Legislation that would undercut EPA’s ability to regulate pollution in air, water, and soil got approval from a Senate panel last week. The bill would force EPA to rely only on health research that is publicly available and reproducible.
The bill seemingly would impose uncontroversial data-sharing requirements on EPA. But the legislation would force the agency to ignore credible health data because of the need to protect patient confidentiality, critics charge. “It’s a catch-22 to say you may not release health data and therefore you may not regulate based on that information,” says Andrew Rosenberg at the Union of Concerned Scientists, an advocacy group.
The Senate Environment & Public Works Committee’s 11-9 party-line vote on S. 544, the so-called Secret Science Reform Act, echoes a companion bill, H.R. 1030, which the House of Representatives passed 241-175. The White House has threatened to veto the legislation.
Sen. John Barrasso (R-Wyo.), sponsor of S. 544, says the measure “will give Americans more confidence that EPA’s policies will deliver the environmental and public health benefits the agency has promised.”
Republicans are pushing the bill in large part because EPA failed to provide congressionally requested raw health data from studies the agency used to review the risks of particulate matter air pollution. The agency says information about individual participants remains under the control of the institutions that did the research.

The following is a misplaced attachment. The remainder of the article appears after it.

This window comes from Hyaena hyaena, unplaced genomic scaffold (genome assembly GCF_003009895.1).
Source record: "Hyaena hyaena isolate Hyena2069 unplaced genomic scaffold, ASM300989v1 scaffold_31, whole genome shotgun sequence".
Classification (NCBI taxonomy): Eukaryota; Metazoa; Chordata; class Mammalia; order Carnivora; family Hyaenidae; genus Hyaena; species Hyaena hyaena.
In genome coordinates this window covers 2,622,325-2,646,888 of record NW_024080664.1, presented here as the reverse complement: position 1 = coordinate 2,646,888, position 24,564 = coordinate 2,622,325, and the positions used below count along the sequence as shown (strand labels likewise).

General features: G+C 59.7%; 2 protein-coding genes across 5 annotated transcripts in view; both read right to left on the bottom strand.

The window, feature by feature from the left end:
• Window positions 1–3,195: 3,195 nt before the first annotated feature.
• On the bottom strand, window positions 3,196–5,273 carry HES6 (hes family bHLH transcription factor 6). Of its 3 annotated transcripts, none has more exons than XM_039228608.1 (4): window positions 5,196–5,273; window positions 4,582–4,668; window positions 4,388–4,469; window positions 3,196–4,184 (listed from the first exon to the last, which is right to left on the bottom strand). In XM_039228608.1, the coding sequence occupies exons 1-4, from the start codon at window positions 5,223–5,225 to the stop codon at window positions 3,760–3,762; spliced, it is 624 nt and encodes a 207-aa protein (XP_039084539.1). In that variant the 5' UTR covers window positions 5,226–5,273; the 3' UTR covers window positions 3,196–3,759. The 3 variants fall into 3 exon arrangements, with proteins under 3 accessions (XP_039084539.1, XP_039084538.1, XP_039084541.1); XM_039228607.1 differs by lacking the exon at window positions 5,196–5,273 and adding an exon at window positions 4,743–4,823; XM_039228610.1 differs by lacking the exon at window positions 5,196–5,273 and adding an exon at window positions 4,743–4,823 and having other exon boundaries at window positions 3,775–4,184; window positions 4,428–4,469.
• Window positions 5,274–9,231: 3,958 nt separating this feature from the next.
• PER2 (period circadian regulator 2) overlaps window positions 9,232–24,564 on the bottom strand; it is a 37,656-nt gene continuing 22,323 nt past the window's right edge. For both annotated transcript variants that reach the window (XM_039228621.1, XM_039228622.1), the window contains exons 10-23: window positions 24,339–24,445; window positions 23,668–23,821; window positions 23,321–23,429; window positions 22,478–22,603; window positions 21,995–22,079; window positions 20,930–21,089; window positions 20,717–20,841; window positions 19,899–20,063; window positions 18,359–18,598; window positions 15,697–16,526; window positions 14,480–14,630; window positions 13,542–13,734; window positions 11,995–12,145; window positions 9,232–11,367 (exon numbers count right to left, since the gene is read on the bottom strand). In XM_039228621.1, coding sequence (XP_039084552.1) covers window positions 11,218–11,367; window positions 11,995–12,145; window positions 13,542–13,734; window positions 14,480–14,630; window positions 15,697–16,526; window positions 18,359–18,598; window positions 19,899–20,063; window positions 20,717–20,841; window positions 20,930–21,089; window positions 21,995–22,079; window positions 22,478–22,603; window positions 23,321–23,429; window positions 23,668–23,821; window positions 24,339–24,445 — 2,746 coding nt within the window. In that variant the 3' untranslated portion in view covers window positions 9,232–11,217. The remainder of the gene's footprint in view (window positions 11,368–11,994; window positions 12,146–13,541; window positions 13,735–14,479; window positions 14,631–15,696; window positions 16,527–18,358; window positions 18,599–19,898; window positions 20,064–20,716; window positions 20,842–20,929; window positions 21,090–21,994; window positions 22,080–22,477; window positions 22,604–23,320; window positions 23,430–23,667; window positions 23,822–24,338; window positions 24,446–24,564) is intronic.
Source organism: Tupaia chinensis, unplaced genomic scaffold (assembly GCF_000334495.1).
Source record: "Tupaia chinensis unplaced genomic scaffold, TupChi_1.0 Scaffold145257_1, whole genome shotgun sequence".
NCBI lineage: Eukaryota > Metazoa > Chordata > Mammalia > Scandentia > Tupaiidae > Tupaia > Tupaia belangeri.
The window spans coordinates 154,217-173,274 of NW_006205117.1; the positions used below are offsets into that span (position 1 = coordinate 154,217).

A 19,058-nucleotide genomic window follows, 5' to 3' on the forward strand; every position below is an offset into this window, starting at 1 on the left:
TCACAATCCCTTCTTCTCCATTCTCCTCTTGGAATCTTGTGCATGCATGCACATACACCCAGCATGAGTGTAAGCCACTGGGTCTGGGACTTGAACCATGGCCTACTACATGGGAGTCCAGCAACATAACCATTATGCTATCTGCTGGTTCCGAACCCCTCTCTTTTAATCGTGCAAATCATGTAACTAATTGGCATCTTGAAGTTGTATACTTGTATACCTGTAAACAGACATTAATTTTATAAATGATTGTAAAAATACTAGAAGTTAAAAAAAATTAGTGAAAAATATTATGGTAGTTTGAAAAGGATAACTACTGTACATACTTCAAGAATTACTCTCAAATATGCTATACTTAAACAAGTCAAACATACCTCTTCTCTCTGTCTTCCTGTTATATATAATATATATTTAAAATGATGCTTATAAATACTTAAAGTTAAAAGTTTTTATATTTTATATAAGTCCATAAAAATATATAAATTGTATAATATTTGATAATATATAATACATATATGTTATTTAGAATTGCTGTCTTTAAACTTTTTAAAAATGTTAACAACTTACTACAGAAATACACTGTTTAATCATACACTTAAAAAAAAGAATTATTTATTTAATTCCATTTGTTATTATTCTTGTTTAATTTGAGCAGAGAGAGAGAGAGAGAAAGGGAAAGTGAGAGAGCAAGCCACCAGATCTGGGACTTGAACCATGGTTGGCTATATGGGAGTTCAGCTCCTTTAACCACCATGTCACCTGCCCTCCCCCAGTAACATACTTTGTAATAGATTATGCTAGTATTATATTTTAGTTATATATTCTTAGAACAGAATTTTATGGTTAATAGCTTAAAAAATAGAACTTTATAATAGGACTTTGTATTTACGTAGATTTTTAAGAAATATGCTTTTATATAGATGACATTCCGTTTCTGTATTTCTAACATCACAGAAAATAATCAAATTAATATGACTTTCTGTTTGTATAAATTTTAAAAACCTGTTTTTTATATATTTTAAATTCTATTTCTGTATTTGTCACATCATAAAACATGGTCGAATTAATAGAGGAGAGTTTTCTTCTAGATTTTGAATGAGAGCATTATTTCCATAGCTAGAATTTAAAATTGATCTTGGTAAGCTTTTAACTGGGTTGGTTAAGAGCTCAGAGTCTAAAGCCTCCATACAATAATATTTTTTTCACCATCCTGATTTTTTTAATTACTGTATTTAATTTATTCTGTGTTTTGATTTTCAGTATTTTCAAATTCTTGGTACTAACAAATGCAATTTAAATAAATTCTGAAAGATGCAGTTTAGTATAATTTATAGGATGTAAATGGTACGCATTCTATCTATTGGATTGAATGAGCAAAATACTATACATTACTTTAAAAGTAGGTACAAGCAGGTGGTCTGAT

“It would be good to see thoughtful legislation that advances data access while addressing the complexity and costs of doing so,” says Dan Greenbaum, president of the nonprofit Health Effects Institute, which is jointly funded by EPA and the automotive industry. The Congressional Budget Office says S. 544 would cost EPA $250 million a year to implement, but the bill only provides $1 million in funding, Democrats say.
Researchers are concerned that new mandates on EPA to release confidential health data would also constrain recruitment for clinical health studies. Institutional review boards that examine plans for studies involving human subjects “would take this very seriously and tell researchers, ‘You can’t guarantee subjects’ confidentiality if Congress wants to access your health information,’ ” Rosenberg says.